Wednesday, January 13, 2016


As near as I can tell, Montana FWP's "Bonus Point" hunting tag drawing system is based upon this tried-and-true Federal Agency model.



          A few people have asked what possessed me to get goats. The rationale behind the decision requires a column of its own and a rant about one my favorite pet peeves; Montana Fish, Wildlife & Park’s “system” for drawing Special Tags, i.e. moose, mountain goat, and bighorn sheep.
Hunting the high country would be a dream come true. So every spring I am afflicted, thankfully for increasingly briefer periods each passing year, with this insane, wild-eyed delusion that I might actually, finally, somehow, at long last draw a Montana bighorn sheep or mountain goat hunting tag. If I were to ever do so, such a hunt would require considerable preparation.
Historically, this has not been much of a problem. I’ve been putting in the drawings for Montana special hunting tags (goat, sheep, moose and now bison) since 1994 and thus far I’ve drawn exactly zero, zilch, nada, nothing.
I’ve also been putting in every year for the Super-Secret Choco-Fudgie “Bonus Points” ever since FWP initiated that system. In theory, by accumulating bonus points, you increase your future chances of drawing a special tag. In practice, they have proven about as useful as a screen door on a submarine.
Alas, it does not work like Wyoming Fish & Game’s system of Preference Points. In Wyoming, you eventually accumulate enough of these points that you WILL draw a tag. If you started applying at a young enough age, you WILL get a tag for the district you actually WANT to hunt.
Montana’s Bonus Point System, on the other had, appears to have been based on the quintessential federal government program model such is its uselessness and sheer dysfunctionality.
As an example, let’s say you’re trying to draw a tag to hunt bighorn sheep in the Missouri Breaks. Ordinarily, your chance of success is something like 0.00013 percent or one-in-a-hillion jillion (I’ve greatly increased the actual odds for the sake of example). With each Bonus Point accumulated, however, you now get an additional 0.00013% shot to be unsuccessful in the drawing. They don’t actually increase the odds in your favor, they just give you additional one-in-a-hillion jillion chances.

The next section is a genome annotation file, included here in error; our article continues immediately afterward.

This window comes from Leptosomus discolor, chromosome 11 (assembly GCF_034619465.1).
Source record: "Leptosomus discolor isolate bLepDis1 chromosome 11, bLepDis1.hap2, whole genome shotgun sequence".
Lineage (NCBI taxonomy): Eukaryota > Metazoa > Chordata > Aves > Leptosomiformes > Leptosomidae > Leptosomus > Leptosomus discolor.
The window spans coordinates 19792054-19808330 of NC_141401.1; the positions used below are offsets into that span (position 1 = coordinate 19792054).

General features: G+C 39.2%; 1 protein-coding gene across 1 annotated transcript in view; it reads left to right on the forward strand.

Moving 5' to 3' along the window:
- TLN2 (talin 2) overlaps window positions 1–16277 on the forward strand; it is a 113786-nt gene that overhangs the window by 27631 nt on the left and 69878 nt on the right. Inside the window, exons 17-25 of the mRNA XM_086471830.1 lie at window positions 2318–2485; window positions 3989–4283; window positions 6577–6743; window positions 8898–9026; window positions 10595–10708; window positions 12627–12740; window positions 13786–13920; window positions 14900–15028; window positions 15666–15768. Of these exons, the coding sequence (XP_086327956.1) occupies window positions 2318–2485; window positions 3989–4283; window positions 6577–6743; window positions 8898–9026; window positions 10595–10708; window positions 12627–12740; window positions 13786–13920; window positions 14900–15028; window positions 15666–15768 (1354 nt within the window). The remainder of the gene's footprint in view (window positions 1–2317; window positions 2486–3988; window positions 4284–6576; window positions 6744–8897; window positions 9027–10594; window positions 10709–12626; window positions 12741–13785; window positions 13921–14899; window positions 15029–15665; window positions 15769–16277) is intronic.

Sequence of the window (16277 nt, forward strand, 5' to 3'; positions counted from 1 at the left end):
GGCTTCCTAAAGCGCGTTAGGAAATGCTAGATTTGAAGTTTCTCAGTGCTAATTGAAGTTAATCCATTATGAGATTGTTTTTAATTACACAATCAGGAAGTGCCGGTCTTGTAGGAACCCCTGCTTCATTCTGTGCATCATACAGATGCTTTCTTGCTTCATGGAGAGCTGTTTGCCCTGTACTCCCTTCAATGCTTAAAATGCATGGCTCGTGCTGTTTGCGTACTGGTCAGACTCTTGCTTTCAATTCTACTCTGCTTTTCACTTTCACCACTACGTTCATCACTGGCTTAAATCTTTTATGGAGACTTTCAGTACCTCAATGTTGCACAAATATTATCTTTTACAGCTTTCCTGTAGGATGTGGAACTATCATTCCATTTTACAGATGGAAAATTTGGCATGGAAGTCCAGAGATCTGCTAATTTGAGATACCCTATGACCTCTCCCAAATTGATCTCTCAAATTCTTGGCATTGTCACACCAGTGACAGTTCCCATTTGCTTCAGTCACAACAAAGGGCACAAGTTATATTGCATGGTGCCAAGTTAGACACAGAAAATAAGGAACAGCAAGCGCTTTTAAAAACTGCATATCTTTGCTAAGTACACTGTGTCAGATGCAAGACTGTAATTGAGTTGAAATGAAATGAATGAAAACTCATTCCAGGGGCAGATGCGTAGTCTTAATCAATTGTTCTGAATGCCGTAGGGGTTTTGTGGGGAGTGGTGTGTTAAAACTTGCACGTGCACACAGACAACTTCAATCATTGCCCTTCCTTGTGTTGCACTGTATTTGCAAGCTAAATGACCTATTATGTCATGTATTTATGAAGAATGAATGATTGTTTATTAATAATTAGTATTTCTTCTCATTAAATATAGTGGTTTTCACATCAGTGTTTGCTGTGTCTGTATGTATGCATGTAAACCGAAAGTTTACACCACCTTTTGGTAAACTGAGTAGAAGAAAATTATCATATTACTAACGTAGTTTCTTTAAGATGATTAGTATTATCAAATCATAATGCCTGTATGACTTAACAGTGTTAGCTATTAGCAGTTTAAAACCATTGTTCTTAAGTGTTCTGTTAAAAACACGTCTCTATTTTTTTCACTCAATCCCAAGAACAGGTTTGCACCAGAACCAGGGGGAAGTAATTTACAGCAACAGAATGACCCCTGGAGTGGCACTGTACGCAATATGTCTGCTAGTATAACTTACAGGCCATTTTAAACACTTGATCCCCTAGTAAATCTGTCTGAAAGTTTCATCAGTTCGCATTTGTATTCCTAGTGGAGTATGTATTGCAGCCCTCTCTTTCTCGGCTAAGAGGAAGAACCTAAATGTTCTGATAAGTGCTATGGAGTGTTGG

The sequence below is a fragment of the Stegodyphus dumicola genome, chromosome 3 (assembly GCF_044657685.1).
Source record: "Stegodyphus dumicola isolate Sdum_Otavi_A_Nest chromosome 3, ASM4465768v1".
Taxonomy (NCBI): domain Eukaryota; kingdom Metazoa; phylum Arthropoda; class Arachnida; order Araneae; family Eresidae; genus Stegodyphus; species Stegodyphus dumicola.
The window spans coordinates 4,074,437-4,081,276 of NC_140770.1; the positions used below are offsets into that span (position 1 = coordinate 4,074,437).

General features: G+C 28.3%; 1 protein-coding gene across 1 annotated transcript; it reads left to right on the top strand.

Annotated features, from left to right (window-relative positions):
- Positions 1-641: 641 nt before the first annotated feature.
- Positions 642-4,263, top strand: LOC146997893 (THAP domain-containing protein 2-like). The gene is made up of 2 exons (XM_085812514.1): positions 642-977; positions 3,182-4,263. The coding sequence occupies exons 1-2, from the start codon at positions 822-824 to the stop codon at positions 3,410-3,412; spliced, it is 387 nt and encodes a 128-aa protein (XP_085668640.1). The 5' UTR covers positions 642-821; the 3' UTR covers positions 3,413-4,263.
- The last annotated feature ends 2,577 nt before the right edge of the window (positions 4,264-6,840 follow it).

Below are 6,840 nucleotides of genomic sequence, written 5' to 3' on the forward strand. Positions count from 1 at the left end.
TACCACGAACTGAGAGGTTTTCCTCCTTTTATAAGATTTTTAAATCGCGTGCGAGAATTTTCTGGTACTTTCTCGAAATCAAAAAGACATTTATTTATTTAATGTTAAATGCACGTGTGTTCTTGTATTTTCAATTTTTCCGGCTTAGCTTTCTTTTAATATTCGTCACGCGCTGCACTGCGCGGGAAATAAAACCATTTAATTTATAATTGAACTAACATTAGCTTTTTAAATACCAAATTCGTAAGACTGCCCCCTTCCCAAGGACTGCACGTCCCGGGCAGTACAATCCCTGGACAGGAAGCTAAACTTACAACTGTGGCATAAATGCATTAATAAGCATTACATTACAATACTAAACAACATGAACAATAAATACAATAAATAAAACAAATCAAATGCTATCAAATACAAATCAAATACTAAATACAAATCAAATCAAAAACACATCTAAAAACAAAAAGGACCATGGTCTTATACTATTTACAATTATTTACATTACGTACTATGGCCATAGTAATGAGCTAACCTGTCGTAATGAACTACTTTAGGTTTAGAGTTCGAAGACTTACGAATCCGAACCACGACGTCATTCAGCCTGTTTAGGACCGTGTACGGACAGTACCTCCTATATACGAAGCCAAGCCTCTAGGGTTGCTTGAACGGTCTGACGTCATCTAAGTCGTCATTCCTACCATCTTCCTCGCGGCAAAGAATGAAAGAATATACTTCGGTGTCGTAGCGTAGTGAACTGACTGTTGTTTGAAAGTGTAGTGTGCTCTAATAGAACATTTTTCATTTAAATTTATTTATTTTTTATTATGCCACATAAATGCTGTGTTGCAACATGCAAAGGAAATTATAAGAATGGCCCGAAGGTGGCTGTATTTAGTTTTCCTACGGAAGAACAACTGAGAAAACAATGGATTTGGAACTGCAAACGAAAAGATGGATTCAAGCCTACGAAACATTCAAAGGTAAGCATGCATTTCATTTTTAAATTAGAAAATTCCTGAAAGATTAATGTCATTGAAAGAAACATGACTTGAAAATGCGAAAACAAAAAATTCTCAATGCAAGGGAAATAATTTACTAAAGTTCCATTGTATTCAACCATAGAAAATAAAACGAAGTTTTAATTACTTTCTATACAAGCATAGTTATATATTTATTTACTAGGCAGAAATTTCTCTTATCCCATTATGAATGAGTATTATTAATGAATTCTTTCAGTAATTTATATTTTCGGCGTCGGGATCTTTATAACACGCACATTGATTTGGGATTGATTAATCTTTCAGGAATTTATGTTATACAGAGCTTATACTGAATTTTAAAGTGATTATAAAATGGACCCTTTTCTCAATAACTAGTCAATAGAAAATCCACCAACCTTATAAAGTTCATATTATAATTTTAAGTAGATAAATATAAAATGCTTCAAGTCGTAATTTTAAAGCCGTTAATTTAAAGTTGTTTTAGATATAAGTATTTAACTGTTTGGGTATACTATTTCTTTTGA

If this were not bad enough, since every other hunter in the state is simultaneously accumulating the exact same number of Bonus Points as you are, the net effect in the real world is that the system increases your odds of a successful drawing from “No Way In Hell” to the “When Pigs Fly” level, which is hardly a marked improvement.
How it worked for me goes like this. Trying to draw a special tag for ten years before the Bonus Point system was introduced resulted in actually drawing…jack shit. By comparison, attempting to draw a special tag for an additional decade while steadily accumulating Bonus Points resulted in…jack shit and higher blood pressure. So you can really see the benefits of the system right from the get-go.
Toss in the wolf re-introduction and how they’ve decimated moose populations, and I’ll bet my odds for that tag now, even with all my “Bonus” Points, are statistically less than they were when I started the ordeal twenty odd years ago.
Whenever I feel bad that I’ve struck out every single time I’ve gone to bat for the last 21 years, I just go over and visit my neighbor Bill, who was born and raised here and has been striking out on special tags for 29 years straight. Of course he’s also been accumulating those handy Bonus Points ever since the system started and of course they’ve done him as much good as they’ve done me.
As a result of all his perseverance, though, Bill’s finally going bighorn hunting this year. Unfortunately, it’s not in his home state of Montana. He got disgusted with the whole thing, sold his very nice life-long collection of elk shed horns, and purchased a guided sheep hunt in Alaska.
Meanwhile, it seems like every time I go to the shooting range or the sporting goods store I run into some (expletive deleted) who’s drawn every special tag for every species multiple times over the years, both with and without Bonus Points. Some guys seem to draw a bighorn ram tag every seven years like clockwork (if you succeed in drawing a special tag for that species, you have to wait seven years to even enter the drawing again).
A young guy in his early 20’s I used to work with in the Forest Circus drew a moose, bighorn and bison tag his first three years as a Montana resident which, by my calculations, is statistically impossible. For all I know he may have drawn a mountain goat tag his 4th year. I had to quit asking him if he drew any special tags and he quit answering because my fingers were grasped so tightly around his throat after the third year.
Then there was the woman I once met who drew a moose, bighorn sheep and Missouri Breaks elk tag her first five years in the state but who didn’t even go on the sheep hunt because it snowed!!! ARRRGGHHHH!!!!